Officers and staff at North Yorkshire Police had an extremely busy start to 2013 as alcohol-fuelled behaviour on New Year’s Eve led to the cells being full to the max.
The force had prepared for the event, with extra resources in place across the county and the City of York, to provide a visible and reassuring presence for the law-abiding majority of residents and visitors.
However, our team of officers, PCSOs and Special Constables were on hand to deal with the surprisingly high number of individuals who stepped out of line and tried to spoil the celebrations for others.
In total 83 people were arrested during this period for a variety of public order, criminal damage and violent offences.
Over the region the custody suites:
This created extra demand on the Safer Neighbourhood Teams and CID who worked around the clock to establish investigations and ensure victims and their families were supported. This often entailed visits to hospitals to help those who had been a victim of assault.
Meanwhile, the Force Control Room team responded extremely well to the increased demand in calls, further demonstrating the efficiency and effectiveness of emergency call-handling since the operation was centralised in York back in mid-2011.
Despite 999 calls increasing from 165 on 31 December 2012 to 385 on 1 January 2013, Force Control Room staff still managed to answer in an average speed of 4 and 5 seconds respectively. The national standard is 10 seconds.
Calls to the non-emergency 101 number jumped from 572 to 661 between the two days, with the respective six and 18 second average speed of answering again bettering the national standard of 30 seconds.
Tim Madgwick, Temporary Chief Constable of North Yorkshire Police, said:
Once again my officers and staff have been outstanding and risen to the challenges and demands over the festive period.
They work tirelessly around the clock to ensure our communities remain safe and secure. When people do fall victim of crime and anti-social behaviour, they are on hand to provide swift, professional and caring support.
This enduring commitment is starkly highlighted during the Christmas and New Year’s Eve period, when most people are on leave from work to spend time with their families and socialise with friends.
This, of course, is very much the way of life for members of an emergency service such as the police.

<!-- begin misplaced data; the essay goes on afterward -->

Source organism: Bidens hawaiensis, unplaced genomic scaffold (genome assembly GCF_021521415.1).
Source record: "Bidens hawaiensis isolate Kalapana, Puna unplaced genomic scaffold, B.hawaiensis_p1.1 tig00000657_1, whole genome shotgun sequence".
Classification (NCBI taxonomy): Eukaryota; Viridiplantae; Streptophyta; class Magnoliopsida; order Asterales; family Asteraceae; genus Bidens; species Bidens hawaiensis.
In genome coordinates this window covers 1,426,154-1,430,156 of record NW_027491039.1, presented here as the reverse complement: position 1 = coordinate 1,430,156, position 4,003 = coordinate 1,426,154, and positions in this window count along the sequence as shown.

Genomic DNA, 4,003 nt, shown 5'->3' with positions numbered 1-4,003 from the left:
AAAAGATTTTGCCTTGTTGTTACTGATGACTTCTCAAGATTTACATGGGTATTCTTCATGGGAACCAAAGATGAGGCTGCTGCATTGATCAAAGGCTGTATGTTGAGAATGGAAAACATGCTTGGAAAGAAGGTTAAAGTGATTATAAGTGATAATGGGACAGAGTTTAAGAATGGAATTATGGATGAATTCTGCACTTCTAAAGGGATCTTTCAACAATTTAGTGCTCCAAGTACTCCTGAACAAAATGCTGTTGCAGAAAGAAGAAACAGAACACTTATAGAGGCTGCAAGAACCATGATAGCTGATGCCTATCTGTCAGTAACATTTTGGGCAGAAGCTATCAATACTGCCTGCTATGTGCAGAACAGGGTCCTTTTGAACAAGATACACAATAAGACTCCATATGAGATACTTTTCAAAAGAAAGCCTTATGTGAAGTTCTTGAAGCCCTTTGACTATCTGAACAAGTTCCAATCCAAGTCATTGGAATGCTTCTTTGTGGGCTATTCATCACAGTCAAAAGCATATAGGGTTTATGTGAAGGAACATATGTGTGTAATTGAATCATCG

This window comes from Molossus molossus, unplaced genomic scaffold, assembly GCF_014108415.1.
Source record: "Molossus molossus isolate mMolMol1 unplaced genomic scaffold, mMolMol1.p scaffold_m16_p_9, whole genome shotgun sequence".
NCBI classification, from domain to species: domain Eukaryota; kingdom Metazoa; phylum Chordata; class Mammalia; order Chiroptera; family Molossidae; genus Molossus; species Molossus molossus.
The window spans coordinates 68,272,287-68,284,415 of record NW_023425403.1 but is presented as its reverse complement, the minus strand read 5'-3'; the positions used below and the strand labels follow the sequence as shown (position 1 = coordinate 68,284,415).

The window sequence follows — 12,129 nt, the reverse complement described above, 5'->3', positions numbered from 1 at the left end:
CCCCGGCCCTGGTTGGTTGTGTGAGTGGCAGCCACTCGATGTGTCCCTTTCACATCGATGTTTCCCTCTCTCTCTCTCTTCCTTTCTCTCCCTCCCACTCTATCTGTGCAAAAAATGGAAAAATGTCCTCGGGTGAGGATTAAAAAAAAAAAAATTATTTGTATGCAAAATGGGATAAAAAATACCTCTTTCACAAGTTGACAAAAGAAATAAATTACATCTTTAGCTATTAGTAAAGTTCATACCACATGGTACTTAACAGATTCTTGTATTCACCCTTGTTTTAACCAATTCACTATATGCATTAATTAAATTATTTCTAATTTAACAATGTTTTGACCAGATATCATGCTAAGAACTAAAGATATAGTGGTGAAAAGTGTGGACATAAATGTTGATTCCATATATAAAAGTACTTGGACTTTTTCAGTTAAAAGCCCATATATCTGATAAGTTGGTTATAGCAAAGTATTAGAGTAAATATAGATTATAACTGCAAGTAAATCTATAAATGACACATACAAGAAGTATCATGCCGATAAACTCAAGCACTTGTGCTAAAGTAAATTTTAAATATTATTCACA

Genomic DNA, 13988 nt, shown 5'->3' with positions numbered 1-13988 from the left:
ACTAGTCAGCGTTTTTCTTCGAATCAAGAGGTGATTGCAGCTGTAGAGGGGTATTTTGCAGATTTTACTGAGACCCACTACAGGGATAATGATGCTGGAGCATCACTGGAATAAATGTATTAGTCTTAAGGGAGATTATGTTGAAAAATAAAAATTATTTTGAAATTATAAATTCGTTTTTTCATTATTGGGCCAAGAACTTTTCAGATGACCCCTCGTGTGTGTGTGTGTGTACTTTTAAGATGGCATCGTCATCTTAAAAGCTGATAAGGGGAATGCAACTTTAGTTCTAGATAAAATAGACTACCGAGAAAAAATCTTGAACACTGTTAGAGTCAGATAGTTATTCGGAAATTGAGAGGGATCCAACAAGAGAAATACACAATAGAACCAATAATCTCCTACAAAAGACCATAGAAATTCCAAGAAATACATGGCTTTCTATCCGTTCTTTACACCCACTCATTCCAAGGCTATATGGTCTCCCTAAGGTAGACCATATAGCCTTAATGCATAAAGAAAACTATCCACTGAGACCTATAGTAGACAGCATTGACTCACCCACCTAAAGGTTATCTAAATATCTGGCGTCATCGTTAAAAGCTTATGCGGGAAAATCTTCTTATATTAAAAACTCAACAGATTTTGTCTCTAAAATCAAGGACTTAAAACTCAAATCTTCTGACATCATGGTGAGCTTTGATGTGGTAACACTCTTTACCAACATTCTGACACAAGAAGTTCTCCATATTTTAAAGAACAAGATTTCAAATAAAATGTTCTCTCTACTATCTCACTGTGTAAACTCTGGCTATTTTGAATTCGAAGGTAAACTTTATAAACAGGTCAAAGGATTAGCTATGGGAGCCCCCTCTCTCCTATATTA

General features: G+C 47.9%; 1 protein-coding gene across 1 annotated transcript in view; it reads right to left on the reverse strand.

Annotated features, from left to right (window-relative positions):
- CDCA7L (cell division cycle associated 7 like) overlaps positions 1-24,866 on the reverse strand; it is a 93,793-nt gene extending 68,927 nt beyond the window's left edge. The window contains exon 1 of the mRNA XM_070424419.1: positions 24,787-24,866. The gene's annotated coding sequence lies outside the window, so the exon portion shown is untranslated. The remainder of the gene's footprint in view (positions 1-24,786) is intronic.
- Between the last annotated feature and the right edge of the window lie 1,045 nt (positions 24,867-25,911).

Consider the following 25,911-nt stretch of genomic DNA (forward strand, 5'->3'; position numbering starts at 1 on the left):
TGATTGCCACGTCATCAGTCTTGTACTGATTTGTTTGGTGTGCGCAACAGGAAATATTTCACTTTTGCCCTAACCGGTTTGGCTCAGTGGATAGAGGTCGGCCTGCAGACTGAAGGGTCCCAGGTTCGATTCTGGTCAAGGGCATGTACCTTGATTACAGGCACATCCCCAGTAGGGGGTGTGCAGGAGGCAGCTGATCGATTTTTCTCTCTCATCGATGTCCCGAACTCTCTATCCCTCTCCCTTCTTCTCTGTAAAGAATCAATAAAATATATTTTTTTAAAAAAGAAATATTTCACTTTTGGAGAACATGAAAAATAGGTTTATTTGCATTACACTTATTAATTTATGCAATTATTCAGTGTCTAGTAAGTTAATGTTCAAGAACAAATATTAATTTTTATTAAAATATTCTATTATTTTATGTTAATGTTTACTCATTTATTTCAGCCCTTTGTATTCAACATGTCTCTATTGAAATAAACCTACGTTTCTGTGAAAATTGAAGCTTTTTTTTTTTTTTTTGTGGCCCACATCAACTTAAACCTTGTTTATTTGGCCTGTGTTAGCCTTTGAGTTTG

Nevertheless, I am extremely grateful and proud of the efforts of my staff to do the job to the best of their ability at any time of the year, often going beyond the call of duty to help people in need, protecting victims and bringing criminals to justice.
As we enter 2013, Mr Madgwick is satisfied to report that overall crime in North Yorkshire and the City of York has been reduced by 8.2%.
In real terms, this is 2,433 fewer victims of crime in comparison to the same April-to-December period last year. So far in the current financial year, there have been 27,388 recorded crimes.
Mr Madgwick added:
My wholehearted commitment to the people of North Yorkshire and the City of York is to lead a relentless pursuit of criminals and those who commit anti-social behaviour.
Working closely with councils and other key partners, we are using every available tool at our disposal to increase safety and security and improve the quality of life in our communities.
I again look forward to working with residents and the highly committed and valued members of the Watch schemes. Together, we are making a real difference and will continue to do so in 2013.
On behalf of North Yorkshire Police, I wish everyone a very safe and happy new year.
Police and Crime Commissioner for North Yorkshire, Julia Mulligan, thanked all officers and staff as well as other organisations for their dedication and commitment over the festive period.
She said: “Whilst we have seen a good reduction in recorded crime so far this year, I will continue to work towards these levels reducing further alongside the Chief Constable and his team.
“It is also worrying to see a spike in crime and in particular, my concern is the victims. I want to make sure their experiences are not forgotten and I am working with the police, Victim Support and other organisations to develop a local Victims’ Charter which will set out the standards of service to be expected by victims here in North Yorkshire and the City of York. It will contain a number of recommendations about what we can do here to ensure that victims receive the support they need.
“If you have been a victim of crime, please go to my website and complete the survey as it is vitally important the charter reflects the needs of victims locally.”